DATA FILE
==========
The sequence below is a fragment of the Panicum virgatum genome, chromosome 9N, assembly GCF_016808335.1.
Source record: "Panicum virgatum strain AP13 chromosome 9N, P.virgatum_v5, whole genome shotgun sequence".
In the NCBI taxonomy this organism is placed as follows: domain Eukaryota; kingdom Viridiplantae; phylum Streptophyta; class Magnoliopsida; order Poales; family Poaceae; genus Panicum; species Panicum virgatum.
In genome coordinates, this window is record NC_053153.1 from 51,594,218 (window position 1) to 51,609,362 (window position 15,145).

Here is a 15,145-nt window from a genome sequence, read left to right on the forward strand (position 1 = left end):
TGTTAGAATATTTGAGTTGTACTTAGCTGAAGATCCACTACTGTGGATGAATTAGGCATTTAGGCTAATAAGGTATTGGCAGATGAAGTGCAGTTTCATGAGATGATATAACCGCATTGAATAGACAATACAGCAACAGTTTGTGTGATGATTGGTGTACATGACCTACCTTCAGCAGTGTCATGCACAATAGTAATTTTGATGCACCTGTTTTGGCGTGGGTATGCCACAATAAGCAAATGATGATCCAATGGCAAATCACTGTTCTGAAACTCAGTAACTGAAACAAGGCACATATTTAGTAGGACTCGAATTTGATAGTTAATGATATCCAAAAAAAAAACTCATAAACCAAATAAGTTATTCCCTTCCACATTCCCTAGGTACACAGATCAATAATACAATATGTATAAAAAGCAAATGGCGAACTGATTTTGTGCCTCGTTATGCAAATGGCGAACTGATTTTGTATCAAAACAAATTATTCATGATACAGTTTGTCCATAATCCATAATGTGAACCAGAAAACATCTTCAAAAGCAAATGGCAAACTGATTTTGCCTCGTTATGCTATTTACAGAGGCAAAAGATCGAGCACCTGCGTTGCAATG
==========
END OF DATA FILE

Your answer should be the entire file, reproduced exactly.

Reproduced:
The sequence below is a fragment of the Panicum virgatum genome, chromosome 9N, assembly GCF_016808335.1.
Source record: "Panicum virgatum strain AP13 chromosome 9N, P.virgatum_v5, whole genome shotgun sequence".
In the NCBI taxonomy this organism is placed as follows: domain Eukaryota; kingdom Viridiplantae; phylum Streptophyta; class Magnoliopsida; order Poales; family Poaceae; genus Panicum; species Panicum virgatum.
In genome coordinates, this window is record NC_053153.1 from 51,594,218 (window position 1) to 51,609,362 (window position 15,145).

Here is a 15,145-nt window from a genome sequence, read left to right on the forward strand (position 1 = left end):
TGTTAGAATATTTGAGTTGTACTTAGCTGAAGATCCACTACTGTGGATGAATTAGGCATTTAGGCTAATAAGGTATTGGCAGATGAAGTGCAGTTTCATGAGATGATATAACCGCATTGAATAGACAATACAGCAACAGTTTGTGTGATGATTGGTGTACATGACCTACCTTCAGCAGTGTCATGCACAATAGTAATTTTGATGCACCTGTTTTGGCGTGGGTATGCCACAATAAGCAAATGATGATCCAATGGCAAATCACTGTTCTGAAACTCAGTAACTGAAACAAGGCACATATTTAGTAGGACTCGAATTTGATAGTTAATGATATCCAAAAAAAAAACTCATAAACCAAATAAGTTATTCCCTTCCACATTCCCTAGGTACACAGATCAATAATACAATATGTATAAAAAGCAAATGGCGAACTGATTTTGTGCCTCGTTATGCAAATGGCGAACTGATTTTGTATCAAAACAAATTATTCATGATACAGTTTGTCCATAATCCATAATGTGAACCAGAAAACATCTTCAAAAGCAAATGGCAAACTGATTTTGCCTCGTTATGCTATTTACAGAGGCAAAAGATCGAGCACCTGCGTTGCAATG